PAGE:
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Plea deal in 2-year-old girl's beating death criticized

Friends and family decry deal that sends father to prison for 15 years to life and mother to prison for six years.

September 04, 2013|By Garrett Therolf
  • This photo of Vyctorya Sandoval was taken shortly before her reunification with her parents in September 2010. Her father pleaded no contest to second-degree murder in her beating; her mother pleaded no contest to child abuse.
This photo of Vyctorya Sandoval was taken shortly before her reunification… (Family photo )

A plea deal with a 2-year-old Pomona girl's parents who were charged with her abuse and murder is being criticized by the child's extended family members, friends and former foster parents.

Vyctorya Sandoval was killed months after a Los Angeles County children's court commissioner decided to remove her from her foster parents and reunite the girl with her family despite warnings and complaints from social workers.

Under the terms of the plea deal finalized last week, the father, Joseph Sandoval, agreed to plead no contest to second-degree murder and was sentenced to 15 years to life in prison. The mother pleaded no contest to child abuse and was sentenced to six years in prison.

"We don't believe for one moment that our sweet girl's memory got the justice she so deserved, but no amount of punishment for those responsible for her death could ever bring her back," said Elise Esparza, a family friend.

In a prepared statement, Los Angeles County district attorney's spokeswoman Shiara Dávila-Morales said prosecutors' goal "in this tragic case was to convict and aggressively pursue a just sentence for the parent who physically beat the child to death."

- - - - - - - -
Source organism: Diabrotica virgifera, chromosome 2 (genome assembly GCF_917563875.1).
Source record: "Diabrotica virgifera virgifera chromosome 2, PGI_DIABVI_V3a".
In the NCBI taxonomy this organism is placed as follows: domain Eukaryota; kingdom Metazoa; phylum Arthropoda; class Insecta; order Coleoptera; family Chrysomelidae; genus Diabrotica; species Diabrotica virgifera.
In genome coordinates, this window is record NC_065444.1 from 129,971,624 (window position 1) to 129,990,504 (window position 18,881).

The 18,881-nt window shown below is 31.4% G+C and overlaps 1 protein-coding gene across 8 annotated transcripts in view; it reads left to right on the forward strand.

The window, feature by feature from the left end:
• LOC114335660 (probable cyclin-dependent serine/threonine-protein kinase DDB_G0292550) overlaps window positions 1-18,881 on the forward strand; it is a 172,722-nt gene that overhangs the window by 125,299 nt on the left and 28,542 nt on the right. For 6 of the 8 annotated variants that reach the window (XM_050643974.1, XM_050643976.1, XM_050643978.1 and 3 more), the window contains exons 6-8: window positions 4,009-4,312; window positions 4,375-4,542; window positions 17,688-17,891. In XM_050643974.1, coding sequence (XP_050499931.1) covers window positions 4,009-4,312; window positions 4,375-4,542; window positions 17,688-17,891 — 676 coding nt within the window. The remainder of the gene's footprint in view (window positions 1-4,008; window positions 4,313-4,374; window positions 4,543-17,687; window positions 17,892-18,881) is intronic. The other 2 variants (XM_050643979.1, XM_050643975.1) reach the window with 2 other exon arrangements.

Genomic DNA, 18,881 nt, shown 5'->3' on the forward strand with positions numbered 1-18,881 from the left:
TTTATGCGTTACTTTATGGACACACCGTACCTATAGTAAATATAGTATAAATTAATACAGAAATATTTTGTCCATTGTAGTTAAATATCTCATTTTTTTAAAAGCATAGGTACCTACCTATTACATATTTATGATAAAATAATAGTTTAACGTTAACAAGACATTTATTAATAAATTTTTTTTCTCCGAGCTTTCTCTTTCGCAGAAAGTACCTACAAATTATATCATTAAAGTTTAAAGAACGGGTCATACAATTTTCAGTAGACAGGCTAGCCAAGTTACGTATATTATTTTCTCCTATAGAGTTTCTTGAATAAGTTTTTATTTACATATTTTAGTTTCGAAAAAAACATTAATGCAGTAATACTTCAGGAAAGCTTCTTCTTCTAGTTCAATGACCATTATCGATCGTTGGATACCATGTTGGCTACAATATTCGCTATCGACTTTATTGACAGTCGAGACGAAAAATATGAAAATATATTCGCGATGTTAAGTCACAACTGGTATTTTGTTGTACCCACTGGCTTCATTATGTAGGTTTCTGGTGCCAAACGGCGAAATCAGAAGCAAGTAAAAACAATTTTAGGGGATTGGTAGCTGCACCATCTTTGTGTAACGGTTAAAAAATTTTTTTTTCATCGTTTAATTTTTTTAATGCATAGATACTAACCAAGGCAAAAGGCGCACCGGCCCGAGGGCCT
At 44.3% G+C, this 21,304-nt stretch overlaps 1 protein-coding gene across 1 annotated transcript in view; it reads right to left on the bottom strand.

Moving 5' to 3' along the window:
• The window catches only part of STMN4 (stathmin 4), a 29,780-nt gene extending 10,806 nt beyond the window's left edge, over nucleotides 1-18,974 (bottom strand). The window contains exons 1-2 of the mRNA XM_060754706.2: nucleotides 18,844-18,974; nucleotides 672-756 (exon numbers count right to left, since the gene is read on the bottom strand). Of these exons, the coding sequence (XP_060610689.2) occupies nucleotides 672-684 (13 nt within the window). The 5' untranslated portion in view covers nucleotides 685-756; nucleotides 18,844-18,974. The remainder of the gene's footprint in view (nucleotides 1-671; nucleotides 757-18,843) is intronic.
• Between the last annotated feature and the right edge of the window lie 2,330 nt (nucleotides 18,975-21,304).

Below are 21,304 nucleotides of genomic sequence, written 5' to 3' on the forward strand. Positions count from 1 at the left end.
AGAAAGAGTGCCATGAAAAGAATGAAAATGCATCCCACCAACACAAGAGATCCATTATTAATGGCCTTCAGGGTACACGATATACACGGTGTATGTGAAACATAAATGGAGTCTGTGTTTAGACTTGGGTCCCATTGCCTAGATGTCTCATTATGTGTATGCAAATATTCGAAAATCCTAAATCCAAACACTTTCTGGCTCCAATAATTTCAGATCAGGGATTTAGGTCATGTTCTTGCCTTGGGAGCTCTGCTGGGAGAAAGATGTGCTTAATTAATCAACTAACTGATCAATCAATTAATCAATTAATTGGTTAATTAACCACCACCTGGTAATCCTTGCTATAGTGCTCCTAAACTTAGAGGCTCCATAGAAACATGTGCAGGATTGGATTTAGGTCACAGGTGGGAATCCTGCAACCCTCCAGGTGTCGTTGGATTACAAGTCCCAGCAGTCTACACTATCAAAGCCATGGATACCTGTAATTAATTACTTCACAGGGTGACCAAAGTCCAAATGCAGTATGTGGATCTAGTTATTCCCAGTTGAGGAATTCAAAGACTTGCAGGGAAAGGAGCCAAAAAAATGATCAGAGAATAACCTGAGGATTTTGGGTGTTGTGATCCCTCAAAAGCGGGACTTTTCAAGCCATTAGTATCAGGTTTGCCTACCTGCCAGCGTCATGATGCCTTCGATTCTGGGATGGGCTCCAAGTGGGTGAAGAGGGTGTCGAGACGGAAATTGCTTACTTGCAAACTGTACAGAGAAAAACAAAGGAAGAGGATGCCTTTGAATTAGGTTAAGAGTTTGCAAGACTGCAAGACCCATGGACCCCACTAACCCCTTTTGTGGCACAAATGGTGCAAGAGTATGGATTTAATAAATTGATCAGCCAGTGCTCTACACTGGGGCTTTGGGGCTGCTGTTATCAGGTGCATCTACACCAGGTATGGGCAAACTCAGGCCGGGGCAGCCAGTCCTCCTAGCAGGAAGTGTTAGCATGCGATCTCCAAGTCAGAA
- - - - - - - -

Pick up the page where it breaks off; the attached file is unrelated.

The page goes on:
"We considered it equally important to convict the child's mother who failed to protect her child from a dangerous environment," Dávila-Morales said.

In the months leading up to Vyctorya's 2011 death, the child welfare system received repeated warnings that her parents presented an ongoing threat.

Linda Kontis, co-founder of a foster family agency that contracted with the county to provide care to the girl, complained in writing to the child court's presiding judge that the court system hadn't properly considered the risks of returning the toddler, known as Tori, to her long-troubled parents.

According to Kontis' letter, the court commissioner who approved the reunification, Marilyn Mackel, "dominated her courtroom with intimidation and anger, to the point that the attorneys present barely spoke above a whisper with simple answers," Kontis wrote.

The commissioner also appeared distracted, Kontis' letter claimed, when one of Tori's siblings spoke and did not acknowledge "reams of concerns and pages of documentation." Mackel, now retired, has declined to comment on the case.

Months after the letter was written, Tori was dead. Healing bruises covered her body, according to court documents. A rib was fractured. Blood tests suggested that she died thirsty and hungry.

Her grandmother, Virginia Magana, said she was angry that the parents were not sentenced to longer prison terms.

Tori "was tortured and suffered slowly until her body and soul just couldn't take it anymore," she said. "Her siblings suffered from her death. They were devastated just as I was."

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